You can make these measurements with a digital multimeter and a current clamp, just as you would on a single-phase circuit, but making the measurements with a three-phase power quality analyzer makes the job easier (Figure 4). Measuring three phases at the same time can also reveal interactions between the phases that can't be seen with single-phase measurements. Be sure to connect the power quality analyzer correctly for the circuit type (wye or delta).
The amount of deviation from nominal that is considered acceptable varies by locale, but as a rule:
- Voltage should be within plus or minus 10 percent of nominal.
- Current should never exceed the nameplate rating of the load.
- Frequency should be within 0.5 Hz of nominal.
Evaluating the measurements
- If the voltage is consistently too high, consult with the electric utility (Figure 5).
- If the voltage is too low, check whether the local circuit is overloaded. Do this by comparing your current measurements with the circuit breaker rating. If the measured current is within the range of the breaker, check the size of the cable that supplies the drive to make sure it conforms to NEC requirements.
- If your voltage measurements are within an acceptable range and the circuit appears to be correctly configured but there are still problems such as the motor drive resetting or circuit breakers opening, there may be intermittent power supply problems. To detect problems that are happening over a longer time period than your initial measurements, use your power quality analyzer or a power quality recorder to log any power quality disturbances on the circuit over a longer measurement period or until the next fault occurs.
- If all voltage, current, and frequency measurements are within an acceptable range, check for voltage and current unbalance.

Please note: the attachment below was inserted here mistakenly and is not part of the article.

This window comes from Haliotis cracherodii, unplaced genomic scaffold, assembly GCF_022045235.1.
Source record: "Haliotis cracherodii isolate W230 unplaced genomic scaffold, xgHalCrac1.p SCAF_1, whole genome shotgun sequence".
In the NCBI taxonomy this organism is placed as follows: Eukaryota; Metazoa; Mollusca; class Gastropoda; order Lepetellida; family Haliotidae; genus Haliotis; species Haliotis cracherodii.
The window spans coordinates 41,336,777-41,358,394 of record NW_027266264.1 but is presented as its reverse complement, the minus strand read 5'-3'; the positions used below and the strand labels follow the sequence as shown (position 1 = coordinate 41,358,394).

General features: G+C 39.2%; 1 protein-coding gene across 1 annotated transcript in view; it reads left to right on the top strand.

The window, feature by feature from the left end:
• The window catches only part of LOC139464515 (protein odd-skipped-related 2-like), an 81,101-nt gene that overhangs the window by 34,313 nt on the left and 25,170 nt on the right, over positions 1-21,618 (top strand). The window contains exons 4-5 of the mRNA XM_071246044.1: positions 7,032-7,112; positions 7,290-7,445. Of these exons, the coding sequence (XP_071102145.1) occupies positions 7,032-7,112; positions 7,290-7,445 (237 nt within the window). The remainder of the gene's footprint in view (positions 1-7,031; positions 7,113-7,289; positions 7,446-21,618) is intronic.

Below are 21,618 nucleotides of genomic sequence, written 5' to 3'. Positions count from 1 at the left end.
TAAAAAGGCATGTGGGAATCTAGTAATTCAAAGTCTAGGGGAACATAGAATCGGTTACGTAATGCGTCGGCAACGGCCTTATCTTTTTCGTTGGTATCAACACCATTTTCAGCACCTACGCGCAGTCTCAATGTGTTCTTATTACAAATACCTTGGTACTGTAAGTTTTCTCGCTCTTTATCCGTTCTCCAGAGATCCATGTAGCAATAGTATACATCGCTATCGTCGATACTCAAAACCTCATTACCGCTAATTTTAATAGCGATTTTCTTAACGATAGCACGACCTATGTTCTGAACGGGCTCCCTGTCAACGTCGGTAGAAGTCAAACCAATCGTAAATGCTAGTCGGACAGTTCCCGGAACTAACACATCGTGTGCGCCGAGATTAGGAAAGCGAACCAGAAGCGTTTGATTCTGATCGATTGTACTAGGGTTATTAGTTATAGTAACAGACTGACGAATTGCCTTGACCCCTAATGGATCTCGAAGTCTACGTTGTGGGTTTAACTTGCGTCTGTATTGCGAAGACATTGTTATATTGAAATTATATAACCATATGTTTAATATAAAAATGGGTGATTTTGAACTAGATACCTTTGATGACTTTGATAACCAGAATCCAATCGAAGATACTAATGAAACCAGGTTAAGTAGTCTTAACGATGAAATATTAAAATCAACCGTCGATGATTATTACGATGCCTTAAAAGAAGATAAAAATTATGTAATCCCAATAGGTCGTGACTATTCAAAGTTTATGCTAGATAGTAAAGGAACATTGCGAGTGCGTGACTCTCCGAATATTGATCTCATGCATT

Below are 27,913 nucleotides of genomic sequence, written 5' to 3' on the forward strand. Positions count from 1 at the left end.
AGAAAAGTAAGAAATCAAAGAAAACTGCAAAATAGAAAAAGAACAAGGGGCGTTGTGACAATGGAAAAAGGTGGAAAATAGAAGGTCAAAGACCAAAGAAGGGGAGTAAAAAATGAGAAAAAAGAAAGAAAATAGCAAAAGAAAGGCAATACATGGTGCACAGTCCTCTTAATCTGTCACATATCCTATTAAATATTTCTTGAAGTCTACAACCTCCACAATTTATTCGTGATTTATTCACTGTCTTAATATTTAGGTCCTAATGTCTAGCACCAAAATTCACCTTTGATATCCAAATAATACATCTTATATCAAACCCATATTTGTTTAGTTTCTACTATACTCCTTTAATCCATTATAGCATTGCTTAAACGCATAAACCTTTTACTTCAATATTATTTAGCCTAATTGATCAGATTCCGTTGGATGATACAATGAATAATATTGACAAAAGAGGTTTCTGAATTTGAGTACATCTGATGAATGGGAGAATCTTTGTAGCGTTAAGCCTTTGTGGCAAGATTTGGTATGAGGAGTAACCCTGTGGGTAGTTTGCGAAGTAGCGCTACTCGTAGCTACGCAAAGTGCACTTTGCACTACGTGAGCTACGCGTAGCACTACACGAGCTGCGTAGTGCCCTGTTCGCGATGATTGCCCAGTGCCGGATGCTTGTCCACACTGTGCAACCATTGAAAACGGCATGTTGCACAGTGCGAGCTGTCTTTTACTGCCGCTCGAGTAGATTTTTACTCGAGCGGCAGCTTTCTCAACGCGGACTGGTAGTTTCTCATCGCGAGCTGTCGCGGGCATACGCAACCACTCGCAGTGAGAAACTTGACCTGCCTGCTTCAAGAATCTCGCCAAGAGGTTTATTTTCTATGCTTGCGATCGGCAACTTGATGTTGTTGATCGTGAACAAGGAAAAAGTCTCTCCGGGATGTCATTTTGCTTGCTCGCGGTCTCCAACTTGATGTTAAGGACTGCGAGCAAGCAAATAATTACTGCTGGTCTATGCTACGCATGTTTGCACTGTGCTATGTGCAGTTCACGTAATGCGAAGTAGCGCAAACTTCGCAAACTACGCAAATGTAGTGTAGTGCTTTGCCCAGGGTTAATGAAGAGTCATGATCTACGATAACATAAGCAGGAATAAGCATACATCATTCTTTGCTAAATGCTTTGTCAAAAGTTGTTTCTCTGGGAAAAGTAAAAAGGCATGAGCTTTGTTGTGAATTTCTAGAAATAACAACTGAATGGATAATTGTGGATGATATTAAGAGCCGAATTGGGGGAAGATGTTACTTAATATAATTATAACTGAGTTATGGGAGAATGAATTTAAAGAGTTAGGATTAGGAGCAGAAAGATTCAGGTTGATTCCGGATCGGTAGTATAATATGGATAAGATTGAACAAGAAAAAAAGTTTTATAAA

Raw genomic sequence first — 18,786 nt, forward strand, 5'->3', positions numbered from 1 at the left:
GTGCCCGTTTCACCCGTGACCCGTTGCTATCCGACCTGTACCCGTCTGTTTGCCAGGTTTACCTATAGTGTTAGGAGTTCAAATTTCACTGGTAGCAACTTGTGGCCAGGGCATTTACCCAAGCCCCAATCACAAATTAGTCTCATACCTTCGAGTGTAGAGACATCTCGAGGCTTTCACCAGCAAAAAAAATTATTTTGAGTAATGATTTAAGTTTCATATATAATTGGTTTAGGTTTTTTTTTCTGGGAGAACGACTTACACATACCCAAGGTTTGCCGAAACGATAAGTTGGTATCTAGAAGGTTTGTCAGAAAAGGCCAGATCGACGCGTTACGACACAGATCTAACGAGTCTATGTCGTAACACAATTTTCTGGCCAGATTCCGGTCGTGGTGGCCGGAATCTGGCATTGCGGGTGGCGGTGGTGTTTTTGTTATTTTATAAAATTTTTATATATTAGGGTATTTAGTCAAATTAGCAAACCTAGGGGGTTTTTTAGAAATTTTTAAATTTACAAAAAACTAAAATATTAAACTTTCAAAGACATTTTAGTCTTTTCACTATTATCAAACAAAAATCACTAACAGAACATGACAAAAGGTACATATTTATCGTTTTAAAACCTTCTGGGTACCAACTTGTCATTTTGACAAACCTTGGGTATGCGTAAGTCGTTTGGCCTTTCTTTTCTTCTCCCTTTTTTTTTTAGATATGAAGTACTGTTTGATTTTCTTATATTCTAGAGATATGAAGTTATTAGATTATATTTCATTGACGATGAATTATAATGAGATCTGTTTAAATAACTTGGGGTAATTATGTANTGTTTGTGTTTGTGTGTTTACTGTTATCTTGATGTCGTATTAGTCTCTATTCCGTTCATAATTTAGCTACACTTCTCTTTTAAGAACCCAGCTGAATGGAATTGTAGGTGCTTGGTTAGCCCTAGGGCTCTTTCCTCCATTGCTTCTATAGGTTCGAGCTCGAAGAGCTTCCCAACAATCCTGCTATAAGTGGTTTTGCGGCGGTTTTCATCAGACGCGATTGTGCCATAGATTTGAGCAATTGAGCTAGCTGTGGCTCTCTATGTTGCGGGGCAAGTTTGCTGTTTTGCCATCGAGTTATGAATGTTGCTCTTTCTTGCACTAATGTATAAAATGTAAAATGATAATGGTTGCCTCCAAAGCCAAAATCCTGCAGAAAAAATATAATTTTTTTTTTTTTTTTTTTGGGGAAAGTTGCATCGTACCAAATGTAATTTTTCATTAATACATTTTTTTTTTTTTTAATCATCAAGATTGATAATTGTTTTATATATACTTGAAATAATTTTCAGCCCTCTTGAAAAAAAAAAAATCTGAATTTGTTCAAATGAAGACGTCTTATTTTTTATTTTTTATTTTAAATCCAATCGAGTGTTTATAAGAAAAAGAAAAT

Voltage and Current Unbalance
Ideally, the voltages that you measure in each phase of a three-phase system should be the same. This is also true for current measurements. Because voltage or current unbalance can cause downtime or damage to a motor drive, learning how to interpret these measurements is important (Figure 6).
Expressing the amount of voltage or current unbalance as a percentage enables you to describe the size of the problem simply and quickly with a single number. To get the percentage of unbalance, divide the biggest deviation measured on one phase by the average of three phases and multiply by 100. For example, if you measured 480 v, 485 v, and 490 v, the average voltage is 485 volts and the biggest deviation is 5 volts. Five volts divided by 485 volts is .01, which gives a 1percent voltage unbalance when multiplied by 100.
(480v + 485v + 490v) / 3 = 485 average voltage
(5 v maximum deviation from average * 100) / (485 v average) = 1 percent voltage unbalance
As little as a two percent voltage unbalance at the input of a motor drive can cause voltage notching and excessive current flow in one or more phases going to the motor. Voltage unbalance can also cause tripping of the motor drive's current overload fault protection.